Feature

Know your Olympic sport: Sevens, the Twenty20 of Rugby, is here to stay

Rugby had been a part of the modern Olympics early on, debuting as a full medal sport at the 1900 Paris Games

By Deepti Patwardhan ·

Rugby was reintroduced in the Olympic schedule at Rio 2016 Olympics. But this was a shorter, faster, more furious version of the game that originated at the English public school in the town of ‘Rugby’ that lent its name to the sport.

Sevens, as the name would suggest, is played between two teams of seven, as opposed to the traditional 15-a-side format. Even though it is played on a field with the same dimension as the 15s, each half in this format lasts seven minutes instead of the usual 40 minutes.

“It is a more conducive version of the sport for things like the Olympic Games as opposed to the 15-a-side format,” former India rugby captain Nasser Hussain to the Olympic Channel

“Basically Sevens is a quicker, faster, more exciting version of the sport. From an Indian perspective, it is like the Twenty 20 of cricket. It also has been part of multi-sport events, like Commonwealth Games, Asian Games, regional South East Asian Games, things like that.

“It’s a shorter version, so each team can play two or three matches a day. A 16 or 24 team tournament would get over in three days.”

Rugby had been a part of the modern Olympics early on, debuting as a full medal sport at the Paris 1900 Games. But the sport was not played after the 1924 Games and it would be almost a century before rugby, in any form, would return to the grandest of stages.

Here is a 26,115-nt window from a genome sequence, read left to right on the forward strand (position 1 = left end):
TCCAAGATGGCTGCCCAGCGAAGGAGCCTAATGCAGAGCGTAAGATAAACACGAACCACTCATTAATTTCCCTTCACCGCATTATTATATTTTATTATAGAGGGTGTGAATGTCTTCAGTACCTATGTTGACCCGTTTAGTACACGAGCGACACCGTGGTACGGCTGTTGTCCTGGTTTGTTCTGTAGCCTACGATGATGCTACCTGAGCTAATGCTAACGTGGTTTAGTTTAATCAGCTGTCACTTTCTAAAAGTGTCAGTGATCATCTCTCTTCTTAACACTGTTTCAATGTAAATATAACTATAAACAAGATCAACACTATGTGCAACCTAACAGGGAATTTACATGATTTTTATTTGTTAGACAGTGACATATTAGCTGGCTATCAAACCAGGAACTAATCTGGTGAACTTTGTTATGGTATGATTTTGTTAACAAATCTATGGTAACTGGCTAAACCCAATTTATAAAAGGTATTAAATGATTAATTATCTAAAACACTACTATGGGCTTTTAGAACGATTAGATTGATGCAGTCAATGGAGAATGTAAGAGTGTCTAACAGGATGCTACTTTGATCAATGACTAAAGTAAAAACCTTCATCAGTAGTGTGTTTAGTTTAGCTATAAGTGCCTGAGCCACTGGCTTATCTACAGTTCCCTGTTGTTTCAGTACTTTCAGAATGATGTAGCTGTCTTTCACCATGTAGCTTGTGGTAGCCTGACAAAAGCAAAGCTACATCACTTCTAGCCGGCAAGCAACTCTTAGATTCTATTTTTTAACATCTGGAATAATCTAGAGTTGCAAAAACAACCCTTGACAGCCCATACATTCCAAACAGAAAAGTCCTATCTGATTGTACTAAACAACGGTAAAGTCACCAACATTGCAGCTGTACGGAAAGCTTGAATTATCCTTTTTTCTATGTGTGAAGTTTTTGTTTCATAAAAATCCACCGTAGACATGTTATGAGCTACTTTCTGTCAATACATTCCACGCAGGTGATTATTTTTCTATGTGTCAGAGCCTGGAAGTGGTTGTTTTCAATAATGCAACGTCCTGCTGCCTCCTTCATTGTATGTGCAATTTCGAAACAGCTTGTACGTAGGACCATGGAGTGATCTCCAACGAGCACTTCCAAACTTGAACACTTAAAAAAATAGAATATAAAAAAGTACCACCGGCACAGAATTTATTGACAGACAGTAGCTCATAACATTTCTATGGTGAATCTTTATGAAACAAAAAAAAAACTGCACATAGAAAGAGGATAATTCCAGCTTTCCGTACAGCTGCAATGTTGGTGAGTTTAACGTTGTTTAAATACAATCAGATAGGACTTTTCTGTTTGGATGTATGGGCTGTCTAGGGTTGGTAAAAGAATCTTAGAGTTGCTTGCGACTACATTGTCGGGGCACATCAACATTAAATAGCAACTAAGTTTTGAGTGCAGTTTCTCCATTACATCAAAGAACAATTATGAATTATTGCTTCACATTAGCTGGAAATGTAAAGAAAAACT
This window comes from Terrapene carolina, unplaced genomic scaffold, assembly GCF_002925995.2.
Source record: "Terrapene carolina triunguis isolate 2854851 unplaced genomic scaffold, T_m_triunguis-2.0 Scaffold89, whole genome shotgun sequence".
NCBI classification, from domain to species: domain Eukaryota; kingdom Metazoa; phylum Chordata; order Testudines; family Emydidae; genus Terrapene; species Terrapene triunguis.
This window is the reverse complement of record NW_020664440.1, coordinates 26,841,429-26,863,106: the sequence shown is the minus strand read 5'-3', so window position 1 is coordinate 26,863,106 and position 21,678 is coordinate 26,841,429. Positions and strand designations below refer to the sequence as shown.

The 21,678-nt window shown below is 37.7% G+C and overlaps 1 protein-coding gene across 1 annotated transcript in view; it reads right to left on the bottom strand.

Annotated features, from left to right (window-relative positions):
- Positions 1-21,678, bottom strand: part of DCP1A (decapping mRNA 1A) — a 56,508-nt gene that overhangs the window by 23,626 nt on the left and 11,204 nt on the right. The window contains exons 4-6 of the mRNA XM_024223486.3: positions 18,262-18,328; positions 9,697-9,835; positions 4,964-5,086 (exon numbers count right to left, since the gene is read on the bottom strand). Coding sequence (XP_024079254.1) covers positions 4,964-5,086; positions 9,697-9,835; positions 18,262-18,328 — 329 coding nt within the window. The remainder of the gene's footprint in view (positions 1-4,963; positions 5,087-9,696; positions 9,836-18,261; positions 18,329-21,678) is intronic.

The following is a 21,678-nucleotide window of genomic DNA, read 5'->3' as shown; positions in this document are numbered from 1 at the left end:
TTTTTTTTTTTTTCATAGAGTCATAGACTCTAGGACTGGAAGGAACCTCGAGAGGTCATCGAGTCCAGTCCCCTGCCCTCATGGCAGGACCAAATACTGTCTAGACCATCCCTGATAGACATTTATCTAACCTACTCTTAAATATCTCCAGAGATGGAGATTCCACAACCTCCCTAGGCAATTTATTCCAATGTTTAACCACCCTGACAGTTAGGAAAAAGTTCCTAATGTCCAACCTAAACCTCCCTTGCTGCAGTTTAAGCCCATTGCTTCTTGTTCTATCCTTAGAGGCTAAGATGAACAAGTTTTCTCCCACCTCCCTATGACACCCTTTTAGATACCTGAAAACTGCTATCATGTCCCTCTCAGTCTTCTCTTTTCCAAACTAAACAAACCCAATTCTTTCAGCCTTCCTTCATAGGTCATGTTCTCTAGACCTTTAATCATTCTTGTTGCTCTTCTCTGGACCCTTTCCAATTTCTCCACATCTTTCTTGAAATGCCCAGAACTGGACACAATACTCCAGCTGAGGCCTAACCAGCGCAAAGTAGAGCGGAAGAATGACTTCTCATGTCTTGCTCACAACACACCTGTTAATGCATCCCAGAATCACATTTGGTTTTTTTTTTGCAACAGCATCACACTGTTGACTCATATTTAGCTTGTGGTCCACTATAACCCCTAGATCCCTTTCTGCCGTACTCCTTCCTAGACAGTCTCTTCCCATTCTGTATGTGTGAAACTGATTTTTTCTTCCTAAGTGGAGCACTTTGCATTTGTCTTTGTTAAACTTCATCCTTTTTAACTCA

Rugby sevens, with its thrill-a-minute appeal, was also brought into the Olympic fold.

Nasser Hussain of India (R) scores as he is tackled by Sarayuth Thiengtrong of Thailand

In 2009, the International Olympic Committee (IOC) voted to include sevens in the Rio 2016 Games.

Even as sevens paved the way for the game into the Olympics, the inclusion in the quadrennial event has helped it enter new markets.

“Sevens is a version that’s easier to introduce to new markets, new regions,” says Hussain.

“The traditional format is more structured, in terms of the kind of play. Rugby Sevens is more free-flowing, definitely keeps you on the edge of your seat. I think over the 120-odd countries that are playing the game, I would presume, more of them play Rugby Sevens than Rugby 15s.

“It’s been massive (to help the game grow in India). The fact that it’s been included in the Olympics is huge. It has automatically taken the interest of the Ministry of Sport. Recognitions have been easier to get for Rugby India because it’s an Olympic sport.”

Hussain, who led the Indian sevens team at the 2010 Commonwealth Games, which was held in New Delhi, has seen the game grow leaps and bounds in the country in the last 10 years. There are now 8581 registered players in India, including 2760 women.

Why Rugby Sevens could be a hit with Indians?

One of the problems with Indian rugby has always been sheer size. They have found it difficult to tackle down opponents much bigger and stronger than them. But Sevens is a lot more forgiving in that regard.

“It’s a valid point,” he says. “Rugby Sevens is not as focused just on size.

“It’s about speed, about endurance, about agility, skills. It is more conducive probably to the Indian body type. Example of that would be Sri Lanka, who are similar body type but have done fairly well on the Asian front. The likes of Japan and things like that as well. It is a bit easier in a way. Not just for India, for a lot of developing countries it gives them an opportunity to contest and to compete on the international front.”

Though Rugby is still a developing sport in the country, the Indian women, especially, have returned with some encouraging results on the Asian circuit. The most notable was a silver medal at the Asia Rugby Sevens Trophy in 2017.

With the sport breaking down traditions and charting new territories, Rugby Sevens is here to stay.

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